CATEGORY: Chickasaw County
HED:Owl Creek Mounds
By Eileen Bailey
HOULKA – Water rushes over rocks in Goodfood Creek past the Owl Creek Mounds and south through pasture land.
The creek provided water to Indians who lived on small farming plots near the Owl Creek Mounds about 700 years ago.
As far as archaeologists can tell, these Indians, who lived during the Mississippian Period of the Paleozoic Era, would build one or two huts on small plots of land near the creeks. They would then travel back to the mounds, located on what is now Davis Lake Road, for ceremonies.
The Indians lived in what is now Chickasaw County for about 100 years before abandoning the site, said Evan Peacock, district archaeologist with the Tombigbee Ranger District of the U.S. Forest Service in Ackerman.
The abandoned mounds, last excavated in 1992, are located three miles west of the Natchez Trace Parkway. To help motorists and history enthusiasts better understand the history of these mounds, the U.S. Forest Service will be placing interpretive signs at the site later this spring.
There are several questions regarding the mounds that may not be answered on the signs, including why farming Indians, who normally were found in the Mississippi Delta and the Tombigbee River drainage areas, were in the hilly country of Chickasaw County.
These Indians, Peacock said, are “virtually unknown in the hills.” He added that Owl Creek Mounds, named for a creek located a mile east of the mounds, is the largest site of its kind outside the major river valleys.
Excavations in 1991 and 1992, led by Dr. Janet Rafferty and conducted by students in the Department of Sociology, Anthropology and Social Work at Mississippi State University, helped to answer some of the questions surrounding the mounds – but not all of them.
During the excavation, researchers conducted a carbon dating test that showed the mounds were constructed sometime around 1200 A.D., Peacock said. It was determined that the mounds were not burial mounds and were not used as a place to live because no skeletal remains were found, he said.
Experts believe the Indians of the Mississippian Period buried their dead beneath the floors of their homes, Peacock said.
“We don’t know why it was built or why it was abandoned,” he said. Also unanswered is what type of ceremonies were held at the mounds.
Recent excavations of the mounds, which went down about 4 feet, also unearthed artifacts, including pottery shards. There was a type of “painted pottery that had not been reported outside of Tennessee before.”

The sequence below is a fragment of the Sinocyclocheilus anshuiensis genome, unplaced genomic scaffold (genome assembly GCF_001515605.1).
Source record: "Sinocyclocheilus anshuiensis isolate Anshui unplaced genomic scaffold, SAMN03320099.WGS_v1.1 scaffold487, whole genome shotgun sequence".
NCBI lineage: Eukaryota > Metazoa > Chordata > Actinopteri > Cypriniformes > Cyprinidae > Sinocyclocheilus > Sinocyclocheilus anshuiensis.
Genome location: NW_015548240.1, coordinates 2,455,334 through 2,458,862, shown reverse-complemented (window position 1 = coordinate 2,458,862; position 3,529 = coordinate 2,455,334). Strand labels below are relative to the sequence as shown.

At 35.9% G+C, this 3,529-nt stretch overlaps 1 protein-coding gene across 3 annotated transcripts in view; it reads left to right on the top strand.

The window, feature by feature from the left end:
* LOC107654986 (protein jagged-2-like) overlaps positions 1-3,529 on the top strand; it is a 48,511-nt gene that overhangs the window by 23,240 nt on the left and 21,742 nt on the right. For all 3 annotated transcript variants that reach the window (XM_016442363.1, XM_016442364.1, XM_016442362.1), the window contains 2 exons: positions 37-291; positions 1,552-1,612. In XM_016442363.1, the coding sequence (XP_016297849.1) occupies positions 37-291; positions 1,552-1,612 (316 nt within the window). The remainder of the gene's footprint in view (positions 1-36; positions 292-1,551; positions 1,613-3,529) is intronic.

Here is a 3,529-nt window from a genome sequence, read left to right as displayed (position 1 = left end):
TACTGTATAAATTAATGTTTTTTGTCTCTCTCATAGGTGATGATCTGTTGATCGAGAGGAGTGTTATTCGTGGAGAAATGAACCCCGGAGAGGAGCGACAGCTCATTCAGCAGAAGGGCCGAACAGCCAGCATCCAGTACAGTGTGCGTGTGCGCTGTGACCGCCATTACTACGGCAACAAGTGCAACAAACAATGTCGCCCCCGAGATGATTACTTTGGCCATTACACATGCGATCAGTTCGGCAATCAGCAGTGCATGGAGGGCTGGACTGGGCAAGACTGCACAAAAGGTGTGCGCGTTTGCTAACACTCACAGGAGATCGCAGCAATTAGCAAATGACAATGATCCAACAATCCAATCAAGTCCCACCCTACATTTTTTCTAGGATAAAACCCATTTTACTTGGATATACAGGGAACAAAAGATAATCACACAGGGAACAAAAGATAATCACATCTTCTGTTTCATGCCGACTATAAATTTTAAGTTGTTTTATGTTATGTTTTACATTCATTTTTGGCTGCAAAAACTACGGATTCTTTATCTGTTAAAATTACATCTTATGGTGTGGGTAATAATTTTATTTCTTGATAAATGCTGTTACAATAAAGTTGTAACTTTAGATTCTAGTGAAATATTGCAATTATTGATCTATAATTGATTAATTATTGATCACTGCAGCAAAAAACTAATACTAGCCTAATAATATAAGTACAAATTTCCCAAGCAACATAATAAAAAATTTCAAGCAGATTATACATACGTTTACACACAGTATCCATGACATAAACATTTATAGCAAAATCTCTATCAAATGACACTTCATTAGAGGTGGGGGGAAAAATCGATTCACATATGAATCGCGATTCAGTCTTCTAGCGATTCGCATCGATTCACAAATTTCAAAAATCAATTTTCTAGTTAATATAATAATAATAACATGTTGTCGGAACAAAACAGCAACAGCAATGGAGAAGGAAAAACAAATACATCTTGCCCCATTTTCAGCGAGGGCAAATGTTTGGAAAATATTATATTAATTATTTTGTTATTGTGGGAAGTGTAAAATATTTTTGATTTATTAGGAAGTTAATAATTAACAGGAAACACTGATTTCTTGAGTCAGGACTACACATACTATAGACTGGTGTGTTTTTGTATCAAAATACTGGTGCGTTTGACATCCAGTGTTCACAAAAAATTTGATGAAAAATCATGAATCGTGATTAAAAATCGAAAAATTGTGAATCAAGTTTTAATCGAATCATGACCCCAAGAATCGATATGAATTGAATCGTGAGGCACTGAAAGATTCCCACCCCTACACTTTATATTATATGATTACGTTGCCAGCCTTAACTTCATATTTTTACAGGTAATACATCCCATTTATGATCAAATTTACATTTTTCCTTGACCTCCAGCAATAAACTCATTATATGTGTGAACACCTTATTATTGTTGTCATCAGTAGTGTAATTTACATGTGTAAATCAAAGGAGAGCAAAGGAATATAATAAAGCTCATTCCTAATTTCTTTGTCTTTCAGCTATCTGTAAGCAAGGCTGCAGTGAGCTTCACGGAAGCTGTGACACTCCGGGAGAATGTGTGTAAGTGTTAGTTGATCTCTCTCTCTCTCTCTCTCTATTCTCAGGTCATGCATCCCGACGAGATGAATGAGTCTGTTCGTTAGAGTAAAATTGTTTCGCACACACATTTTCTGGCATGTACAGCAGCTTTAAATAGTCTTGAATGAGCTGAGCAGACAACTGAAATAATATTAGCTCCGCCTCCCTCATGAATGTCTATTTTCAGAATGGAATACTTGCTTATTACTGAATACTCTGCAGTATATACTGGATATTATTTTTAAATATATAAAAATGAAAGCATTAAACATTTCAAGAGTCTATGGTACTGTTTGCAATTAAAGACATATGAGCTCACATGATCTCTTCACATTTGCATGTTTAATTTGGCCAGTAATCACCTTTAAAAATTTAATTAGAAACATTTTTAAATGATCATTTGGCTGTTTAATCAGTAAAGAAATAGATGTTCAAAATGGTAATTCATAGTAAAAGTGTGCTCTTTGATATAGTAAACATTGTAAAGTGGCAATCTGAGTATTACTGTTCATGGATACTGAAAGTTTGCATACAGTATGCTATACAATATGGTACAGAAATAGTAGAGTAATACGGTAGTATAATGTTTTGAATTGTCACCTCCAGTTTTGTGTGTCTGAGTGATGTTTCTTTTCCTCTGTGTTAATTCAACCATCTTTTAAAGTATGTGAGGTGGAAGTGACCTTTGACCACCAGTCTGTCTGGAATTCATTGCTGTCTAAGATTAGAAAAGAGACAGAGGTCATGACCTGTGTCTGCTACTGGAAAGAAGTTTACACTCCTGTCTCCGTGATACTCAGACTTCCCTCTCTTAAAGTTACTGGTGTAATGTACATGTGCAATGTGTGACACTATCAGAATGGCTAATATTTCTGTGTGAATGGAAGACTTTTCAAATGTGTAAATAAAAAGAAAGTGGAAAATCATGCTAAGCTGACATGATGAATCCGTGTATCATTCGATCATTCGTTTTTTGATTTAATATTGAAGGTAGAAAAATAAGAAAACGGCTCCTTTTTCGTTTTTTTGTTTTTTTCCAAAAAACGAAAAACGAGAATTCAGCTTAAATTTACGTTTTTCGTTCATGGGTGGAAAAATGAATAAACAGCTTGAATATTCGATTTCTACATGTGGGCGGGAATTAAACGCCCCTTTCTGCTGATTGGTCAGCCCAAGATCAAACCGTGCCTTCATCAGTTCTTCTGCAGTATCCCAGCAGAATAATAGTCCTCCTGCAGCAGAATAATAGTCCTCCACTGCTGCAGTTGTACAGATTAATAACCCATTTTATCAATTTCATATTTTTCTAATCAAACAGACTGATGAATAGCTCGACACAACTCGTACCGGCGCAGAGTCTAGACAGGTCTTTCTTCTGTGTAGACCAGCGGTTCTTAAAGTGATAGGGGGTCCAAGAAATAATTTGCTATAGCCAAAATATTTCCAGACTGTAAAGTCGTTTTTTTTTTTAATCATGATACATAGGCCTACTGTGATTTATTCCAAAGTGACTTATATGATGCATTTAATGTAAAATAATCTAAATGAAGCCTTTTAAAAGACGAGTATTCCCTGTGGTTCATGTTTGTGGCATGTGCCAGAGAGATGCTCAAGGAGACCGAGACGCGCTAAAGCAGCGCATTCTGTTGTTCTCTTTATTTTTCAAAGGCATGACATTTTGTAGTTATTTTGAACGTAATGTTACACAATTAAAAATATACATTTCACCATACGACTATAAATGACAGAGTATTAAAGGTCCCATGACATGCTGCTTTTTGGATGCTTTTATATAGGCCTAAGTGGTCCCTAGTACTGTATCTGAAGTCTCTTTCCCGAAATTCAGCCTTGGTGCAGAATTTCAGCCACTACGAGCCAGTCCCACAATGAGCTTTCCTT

Also discovered during the excavation was a small pit filled with charred cobs of a type of corn, Peacock said. Corn, or maize, was a staple crop for these Indians.
This corn and the other artifacts found at the site are being stored at Mississippi State University in a climate-controlled room.
Researchers also found shards of pottery and other items that once belonged at a house built in the late 1880s not far from the mounds.
Artifacts were found at several possible home sites for the Indians along the creeks in the area.
Peacock said they discovered that buildings, probably used as temples, were constructed by the Indians on the site, but later taken down. The mound would be covered with a layer of colored dirt, then a new building would be constructed, he said.
The first excavations of the site were conducted by Moreau Chambers, who worked for the state Department of Archives and History, in 1935.
Chambers, Peacock said, learned little from his visit to the mounds. He did leave behind a bottle with a note in it explaining that he had excavated the mounds in 1935.
That bottle and note were discovered by the MSU researchers during their excavations, he said.
For the most part, these mounds, two of which remain on Forest Service property and three on private property, are in “great shape,” Peacock said.
But there have been some changes. One of the mounds on private property was cut in half to construct Davis Lake Road several decades ago.
Wooden steps also were added many years ago to the tallest of the five flat-topped mounds, but the original grass and dirt ramp up to the top made by the Indians still can be seen.
Peacock said they have learned a lot about the mysteries of the mounds, but there is still more to learn.
“Our main goal is to preserve the site,” he said. “We hope to get as much information as possible without much damage.”
And through the new signs, Peacock said the “one thing we hope to do is to get folks to realize what a nice site this is.”